Frank W. Coker and Regina Coker, Petitioners-appellants Andcross-appellees, v. Commissioner of Internal Revenue, Respondent-appellee Andcross-appellant, 480 F.2d 146 (2d Cir. 1973)Annotate this Case
Thomas J. Carley, Rockville Centre, N. Y., for petitioners-appellants and cross-appellees.
Scott P. Crampton, Asst. Atty. Gen., Meyer Rothwacks, Thomas L. Stapleton, David English Carmack, Attys. Tax Div., Dept. of Justice, Washington, D. C., for respondent-appellee and cross-appellant.
Before CLARK, Associate Justice,* and WATERMAN and FEINBERG, Circuit Judges.
This case involves a claimed deficiency in Mr. and Mrs. Frank Coker's joint federal income tax for the calendar year 1966 occasioned by their deduction of Mr. Coker's commuting expenses to and from his job site. Appellant Coker (husband) was a carpenter shop steward who performed carpentry work on the job site as time permitted. His duties necessitated the ready availability of his carpenter tools, and he therefore always carried an assortment of tools weighing some 200 lbs. with him in the 1964 Oldsmobile he used for commuting. In addition to the commuting to and from work, appellant also travelled some sixty miles a day in performing his duties on the job sites to which he was assigned; this expense was allowed as a deduction and is not involved here.
The Commission disallowed in its entirety appellant's claimed deduction for the expense of commuting to and from work. The Tax Court, considering itself bound by Sullivan v. Commissioner, 368 F.2d 1007 (2 Cir. 1966), allowed appellant to deduct what it considered a reasonable percentage of this commuting expense allocable to the transportation of his tools. Both the Cokers and the Commissioner appealed, the former insisting that all Mr. Coker's commuting expenses should have been allowed as deductions, while the Commissioner urges this Court to overrule Sullivan, supra, and deny the Cokers any deduction. We reject both arguments and therefore affirm.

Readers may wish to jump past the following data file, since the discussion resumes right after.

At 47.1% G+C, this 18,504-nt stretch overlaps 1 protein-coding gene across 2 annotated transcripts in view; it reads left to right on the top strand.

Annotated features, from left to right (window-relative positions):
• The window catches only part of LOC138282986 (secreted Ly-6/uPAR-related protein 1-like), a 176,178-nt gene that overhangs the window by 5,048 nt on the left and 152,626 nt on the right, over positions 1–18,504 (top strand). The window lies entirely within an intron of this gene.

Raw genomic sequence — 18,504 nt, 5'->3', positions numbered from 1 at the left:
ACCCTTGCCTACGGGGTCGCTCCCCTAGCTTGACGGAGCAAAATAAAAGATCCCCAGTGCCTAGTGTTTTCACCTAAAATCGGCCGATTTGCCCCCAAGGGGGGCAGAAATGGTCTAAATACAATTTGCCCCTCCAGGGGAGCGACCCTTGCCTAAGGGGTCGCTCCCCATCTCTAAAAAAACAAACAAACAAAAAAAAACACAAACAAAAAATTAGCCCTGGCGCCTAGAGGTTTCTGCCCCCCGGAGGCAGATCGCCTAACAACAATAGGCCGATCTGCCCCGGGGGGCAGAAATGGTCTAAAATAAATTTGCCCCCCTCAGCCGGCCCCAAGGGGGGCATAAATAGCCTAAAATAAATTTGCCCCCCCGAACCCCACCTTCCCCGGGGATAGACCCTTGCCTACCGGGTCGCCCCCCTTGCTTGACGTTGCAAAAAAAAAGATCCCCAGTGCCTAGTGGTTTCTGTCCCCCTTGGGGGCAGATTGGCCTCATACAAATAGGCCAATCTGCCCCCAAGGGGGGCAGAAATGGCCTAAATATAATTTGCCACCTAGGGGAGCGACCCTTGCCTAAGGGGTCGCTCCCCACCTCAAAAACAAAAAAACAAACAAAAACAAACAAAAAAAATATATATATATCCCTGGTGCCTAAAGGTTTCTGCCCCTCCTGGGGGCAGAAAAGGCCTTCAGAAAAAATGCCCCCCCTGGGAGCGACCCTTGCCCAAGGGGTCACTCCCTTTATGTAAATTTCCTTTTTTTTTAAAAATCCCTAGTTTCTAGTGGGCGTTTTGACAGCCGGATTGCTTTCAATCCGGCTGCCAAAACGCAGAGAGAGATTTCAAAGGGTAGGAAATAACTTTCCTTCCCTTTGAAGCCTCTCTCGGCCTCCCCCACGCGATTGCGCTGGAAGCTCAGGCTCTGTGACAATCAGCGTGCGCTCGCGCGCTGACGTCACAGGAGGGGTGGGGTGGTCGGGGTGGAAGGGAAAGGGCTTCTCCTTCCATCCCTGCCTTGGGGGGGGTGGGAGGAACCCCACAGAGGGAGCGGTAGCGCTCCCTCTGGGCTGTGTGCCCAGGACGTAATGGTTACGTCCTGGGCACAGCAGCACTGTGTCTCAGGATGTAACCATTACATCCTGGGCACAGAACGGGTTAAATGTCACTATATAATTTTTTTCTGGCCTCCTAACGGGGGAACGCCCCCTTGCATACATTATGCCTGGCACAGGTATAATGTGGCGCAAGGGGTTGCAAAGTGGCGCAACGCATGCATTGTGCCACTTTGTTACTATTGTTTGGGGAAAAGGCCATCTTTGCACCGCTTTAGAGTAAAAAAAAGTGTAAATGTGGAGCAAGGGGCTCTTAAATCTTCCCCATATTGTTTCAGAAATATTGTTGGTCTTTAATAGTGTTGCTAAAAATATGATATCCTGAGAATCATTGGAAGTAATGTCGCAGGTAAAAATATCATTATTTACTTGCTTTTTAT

Since the enactment of the Income Tax Act of 1913, commuting expenses have been considered non-deductible personal expenses. Commissioner v. Flowers, 326 U.S. 465, 469, 66 S. Ct. 250, 90 L. Ed. 203 (1946). In fact this rule has clearly been accepted by Congress. See H. Rep.No.1337, 83d Cong., 2d Sess., p. A19 (3 U.S.C.Cong. & Adm.News (1954) pp. 4017, 4156); S.Rep.No.1622, 83d Cong., 2d Sess. p. 169 (3 U.S.C.Cong. & Adm. News (1954) pp. 4621, 4803-4804). Coker seeks to escape this Congressional rule by claiming that his expenses were necessarily incurred in his effort to earn a living. But the same can be said of every taxpayer's expense in going to and from work. Furthermore, expenditures for food, clothing, and shelter are also necessary to enable one to earn a living. The fact is that Congress has directed that such expenses not be deductible. Appellant's argument that allowance of the deduction he claims is compelled by the Sixteenth Amendment does not merit discussion.
Nor are we persuaded by the Commissioner's argument that the primary purpose test should be applied. Taxpayer is entitled to some allowance for transporting the 200 lb. of tools under the peculiar circumstances here. Sullivan v. Commissioner, supra. Sullivan has been followed in this Circuit for some seven years. Any change in the rule should come from the Congress or the Supreme Court.
Associate Justice of the United States Supreme Court (Retired), sitting by designation